Gastón Gordillo, “Terrain as insurgent weapon: An affective geometry of warfare in the mountains of Afghanistan“, Political Geography (requires subscription – first page available to preview or click on the image). No abstract, so I’ve taken this summary from Derek Gregory’s Geographical Imaginations site.
My argument… is that the irreducibility of terrain can be best examined through the bodily experiences, affects, and agency of the human actors engaging it da lens I call an affective geometry. This is not the Euclidian or Cartesian geometry of mathematized grids, coordinates, and straight lines abstracted from bodies and affects. This is the qualitative, non-linear geometry conceptualized by Spinoza (1982), attentive to how bodies affect and are affected by other bodies in a multiplicity of ways, which range from negative ways that may diminish the body’s capacity to act to positive ways that may expand the body’s powers for action.
In analyzing how bodies are affected by and affect terrain, an affective geometry can be seen as a materialist phenomenology that conceives of human bodies in their subjective interiority and dispositions and also as mobile, self-propelling bodies that in situations of combat dand as long as they remain able bodiesd walk, run, climb rocks, duck on the ground, fall in ditches, shoot, feel exhausted hiking a mountain, and feel pain if hit by gunfire.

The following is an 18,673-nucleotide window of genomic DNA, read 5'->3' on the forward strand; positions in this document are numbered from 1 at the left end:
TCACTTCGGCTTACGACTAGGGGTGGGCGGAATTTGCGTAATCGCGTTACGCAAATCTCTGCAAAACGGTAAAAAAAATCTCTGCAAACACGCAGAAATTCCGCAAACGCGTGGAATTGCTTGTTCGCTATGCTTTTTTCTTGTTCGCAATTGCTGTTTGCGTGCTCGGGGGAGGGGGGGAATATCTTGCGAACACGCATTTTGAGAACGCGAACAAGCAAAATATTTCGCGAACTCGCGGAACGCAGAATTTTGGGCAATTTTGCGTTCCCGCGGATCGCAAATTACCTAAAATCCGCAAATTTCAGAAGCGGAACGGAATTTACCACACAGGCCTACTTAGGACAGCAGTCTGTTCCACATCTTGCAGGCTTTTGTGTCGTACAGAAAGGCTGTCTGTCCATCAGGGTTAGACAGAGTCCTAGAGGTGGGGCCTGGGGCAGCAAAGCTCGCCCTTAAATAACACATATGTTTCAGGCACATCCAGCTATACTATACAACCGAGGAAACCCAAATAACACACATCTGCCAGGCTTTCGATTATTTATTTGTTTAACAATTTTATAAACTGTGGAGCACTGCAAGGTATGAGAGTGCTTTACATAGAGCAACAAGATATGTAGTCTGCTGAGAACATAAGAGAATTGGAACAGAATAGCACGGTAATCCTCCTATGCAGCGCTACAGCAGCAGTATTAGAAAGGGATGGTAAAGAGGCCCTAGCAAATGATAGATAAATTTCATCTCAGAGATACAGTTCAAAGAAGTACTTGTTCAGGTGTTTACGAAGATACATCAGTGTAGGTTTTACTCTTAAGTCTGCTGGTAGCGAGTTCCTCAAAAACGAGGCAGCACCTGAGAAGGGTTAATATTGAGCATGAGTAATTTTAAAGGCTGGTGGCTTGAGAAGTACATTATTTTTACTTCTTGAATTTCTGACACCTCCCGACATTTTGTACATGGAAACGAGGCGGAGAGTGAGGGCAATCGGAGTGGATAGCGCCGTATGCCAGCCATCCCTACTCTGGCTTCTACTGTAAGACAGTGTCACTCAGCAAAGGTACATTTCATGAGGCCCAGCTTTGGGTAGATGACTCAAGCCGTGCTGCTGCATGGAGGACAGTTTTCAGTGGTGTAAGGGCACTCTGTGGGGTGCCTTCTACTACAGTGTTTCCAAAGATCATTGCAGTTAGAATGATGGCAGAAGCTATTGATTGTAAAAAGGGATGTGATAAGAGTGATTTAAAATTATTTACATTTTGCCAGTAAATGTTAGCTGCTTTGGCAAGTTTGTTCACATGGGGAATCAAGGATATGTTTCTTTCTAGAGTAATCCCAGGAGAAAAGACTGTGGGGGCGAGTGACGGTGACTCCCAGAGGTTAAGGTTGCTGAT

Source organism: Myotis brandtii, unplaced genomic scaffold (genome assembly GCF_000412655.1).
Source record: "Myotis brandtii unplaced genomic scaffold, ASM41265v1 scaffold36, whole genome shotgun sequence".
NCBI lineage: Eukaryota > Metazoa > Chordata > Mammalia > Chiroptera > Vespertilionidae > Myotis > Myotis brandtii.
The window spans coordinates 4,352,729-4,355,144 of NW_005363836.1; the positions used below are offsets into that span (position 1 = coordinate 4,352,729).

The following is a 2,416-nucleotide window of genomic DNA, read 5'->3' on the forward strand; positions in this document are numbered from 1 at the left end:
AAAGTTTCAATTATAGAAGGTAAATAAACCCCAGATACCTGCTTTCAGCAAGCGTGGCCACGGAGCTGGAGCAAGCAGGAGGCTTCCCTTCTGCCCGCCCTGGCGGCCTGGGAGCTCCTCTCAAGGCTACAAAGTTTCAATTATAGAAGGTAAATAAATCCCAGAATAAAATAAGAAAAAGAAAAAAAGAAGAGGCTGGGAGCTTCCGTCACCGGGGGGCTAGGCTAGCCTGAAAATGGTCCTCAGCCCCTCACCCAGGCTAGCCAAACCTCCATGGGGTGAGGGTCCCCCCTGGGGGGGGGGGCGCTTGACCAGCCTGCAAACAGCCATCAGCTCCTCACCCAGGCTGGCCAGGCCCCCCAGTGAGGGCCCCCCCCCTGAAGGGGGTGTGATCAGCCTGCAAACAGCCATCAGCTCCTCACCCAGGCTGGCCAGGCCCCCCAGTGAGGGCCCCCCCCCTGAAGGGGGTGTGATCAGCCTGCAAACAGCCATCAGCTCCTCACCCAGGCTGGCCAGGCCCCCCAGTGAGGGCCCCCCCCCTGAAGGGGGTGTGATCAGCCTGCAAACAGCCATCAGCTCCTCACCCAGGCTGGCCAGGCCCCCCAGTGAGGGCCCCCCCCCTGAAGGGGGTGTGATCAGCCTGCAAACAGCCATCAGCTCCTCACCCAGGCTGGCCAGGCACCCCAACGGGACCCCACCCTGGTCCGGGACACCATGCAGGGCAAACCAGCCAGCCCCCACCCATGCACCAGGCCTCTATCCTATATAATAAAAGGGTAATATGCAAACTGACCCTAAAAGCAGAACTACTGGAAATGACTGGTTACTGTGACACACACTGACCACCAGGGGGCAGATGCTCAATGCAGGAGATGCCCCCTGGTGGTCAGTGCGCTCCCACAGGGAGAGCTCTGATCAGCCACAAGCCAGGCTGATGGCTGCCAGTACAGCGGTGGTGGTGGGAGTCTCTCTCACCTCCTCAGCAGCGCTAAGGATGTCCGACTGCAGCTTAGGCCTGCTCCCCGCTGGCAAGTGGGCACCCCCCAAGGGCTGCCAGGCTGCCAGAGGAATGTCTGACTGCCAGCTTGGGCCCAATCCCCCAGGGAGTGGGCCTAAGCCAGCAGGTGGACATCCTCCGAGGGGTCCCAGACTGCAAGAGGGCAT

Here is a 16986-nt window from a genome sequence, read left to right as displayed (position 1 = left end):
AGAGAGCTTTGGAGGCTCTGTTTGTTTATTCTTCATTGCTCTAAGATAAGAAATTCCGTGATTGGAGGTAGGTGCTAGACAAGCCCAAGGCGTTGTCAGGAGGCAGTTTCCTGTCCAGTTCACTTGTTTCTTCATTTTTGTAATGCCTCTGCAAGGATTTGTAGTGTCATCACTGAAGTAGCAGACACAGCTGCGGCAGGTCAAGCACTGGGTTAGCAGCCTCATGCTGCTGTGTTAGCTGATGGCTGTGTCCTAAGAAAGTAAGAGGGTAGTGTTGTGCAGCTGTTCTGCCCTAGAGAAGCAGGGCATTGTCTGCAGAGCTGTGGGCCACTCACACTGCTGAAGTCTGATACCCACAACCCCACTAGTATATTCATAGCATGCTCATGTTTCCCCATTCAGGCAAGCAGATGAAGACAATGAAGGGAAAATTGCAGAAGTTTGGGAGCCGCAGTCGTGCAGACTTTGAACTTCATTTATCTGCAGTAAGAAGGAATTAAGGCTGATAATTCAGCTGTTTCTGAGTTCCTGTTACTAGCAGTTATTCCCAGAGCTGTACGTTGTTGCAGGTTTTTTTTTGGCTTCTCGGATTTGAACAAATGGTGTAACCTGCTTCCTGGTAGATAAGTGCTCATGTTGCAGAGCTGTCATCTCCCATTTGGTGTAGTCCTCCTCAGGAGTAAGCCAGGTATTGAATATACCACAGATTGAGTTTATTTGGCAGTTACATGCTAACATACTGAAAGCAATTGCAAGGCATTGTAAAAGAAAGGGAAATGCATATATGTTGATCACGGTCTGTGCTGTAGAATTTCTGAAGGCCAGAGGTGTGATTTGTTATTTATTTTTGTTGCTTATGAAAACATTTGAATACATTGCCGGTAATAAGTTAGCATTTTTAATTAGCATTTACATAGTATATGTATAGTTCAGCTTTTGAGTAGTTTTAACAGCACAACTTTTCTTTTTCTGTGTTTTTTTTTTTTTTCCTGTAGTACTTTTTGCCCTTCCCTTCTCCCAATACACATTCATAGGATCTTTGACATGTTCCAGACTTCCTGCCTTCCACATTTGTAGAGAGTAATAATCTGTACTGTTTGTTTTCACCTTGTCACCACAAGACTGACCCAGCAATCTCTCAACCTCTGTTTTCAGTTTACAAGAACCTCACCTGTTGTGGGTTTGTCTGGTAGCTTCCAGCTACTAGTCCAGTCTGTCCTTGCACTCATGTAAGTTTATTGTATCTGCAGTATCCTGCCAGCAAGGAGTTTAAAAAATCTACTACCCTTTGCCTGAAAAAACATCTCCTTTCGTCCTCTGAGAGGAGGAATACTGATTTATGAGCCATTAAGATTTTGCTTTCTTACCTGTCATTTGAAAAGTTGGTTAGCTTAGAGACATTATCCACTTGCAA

Gastón and I have been in dialogue for some time about ‘terrain’, and we organised two AAG conference sessions on this a few years ago before he visited Warwick to discuss some of his work with colleagues and PhD researchers. Great to see this piece as a continuation of the conversation.
special section on his work with comment by Gordillo we published
Special Section on “Production/destruction in Latin American environments”, edited by Javiera Barandiarán and Casey Walsh
Javiera Barandiarán and Casey Walsh. 2017. Production/destruction in Latin America. Journal of Political Ecology 24: 716-725. PDF
Andrew Gerhart. 2017. Petri dishes of an archipelago: the ecological rubble of the Chilean salmon farming industry. Journal of Political Ecology 24: 726-742. PDF
Jeffrey Hoelle. 2017. Jungle beef: consumption, production and destruction, and the development process in the Brazilian Amazon. Journal of Political Ecology 24: 743-762. PDF
Tristan Partridge. 2017. Resisting ruination: resource sovereignties and socioecological struggles in Cotopaxi, Ecuador. Journal of Political Ecology 24: 763-776. PDF
William San Martín. 2017. Nitrogen, science, and environmental change: the politics of the Green Revolution in Chile and the global nitrogen challenge. Journal of Political Ecology 24: 777-796. PDF
Gastón Gordillo. 2017. On the destructive production of food: some lessons from South America. Journal of Political Ecology 24: 797-800. PDF
Great, thanks for sharing.